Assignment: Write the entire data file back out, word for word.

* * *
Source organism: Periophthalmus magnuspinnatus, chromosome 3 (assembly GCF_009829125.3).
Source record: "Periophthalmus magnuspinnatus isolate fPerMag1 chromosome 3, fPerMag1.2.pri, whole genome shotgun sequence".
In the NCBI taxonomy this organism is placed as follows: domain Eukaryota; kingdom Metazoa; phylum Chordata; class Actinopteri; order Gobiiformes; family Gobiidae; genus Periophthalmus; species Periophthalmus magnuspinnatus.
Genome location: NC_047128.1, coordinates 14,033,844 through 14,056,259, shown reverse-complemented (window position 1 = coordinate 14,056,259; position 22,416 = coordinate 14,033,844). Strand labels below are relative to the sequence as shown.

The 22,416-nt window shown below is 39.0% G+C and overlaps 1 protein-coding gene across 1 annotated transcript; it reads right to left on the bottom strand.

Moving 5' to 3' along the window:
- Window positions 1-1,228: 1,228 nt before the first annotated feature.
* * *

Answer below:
Source organism: Periophthalmus magnuspinnatus, chromosome 3 (assembly GCF_009829125.3).
Source record: "Periophthalmus magnuspinnatus isolate fPerMag1 chromosome 3, fPerMag1.2.pri, whole genome shotgun sequence".
In the NCBI taxonomy this organism is placed as follows: domain Eukaryota; kingdom Metazoa; phylum Chordata; class Actinopteri; order Gobiiformes; family Gobiidae; genus Periophthalmus; species Periophthalmus magnuspinnatus.
Genome location: NC_047128.1, coordinates 14,033,844 through 14,056,259, shown reverse-complemented (window position 1 = coordinate 14,056,259; position 22,416 = coordinate 14,033,844). Strand labels below are relative to the sequence as shown.

The 22,416-nt window shown below is 39.0% G+C and overlaps 1 protein-coding gene across 1 annotated transcript; it reads right to left on the bottom strand.

Moving 5' to 3' along the window:
- Window positions 1-1,228: 1,228 nt before the first annotated feature.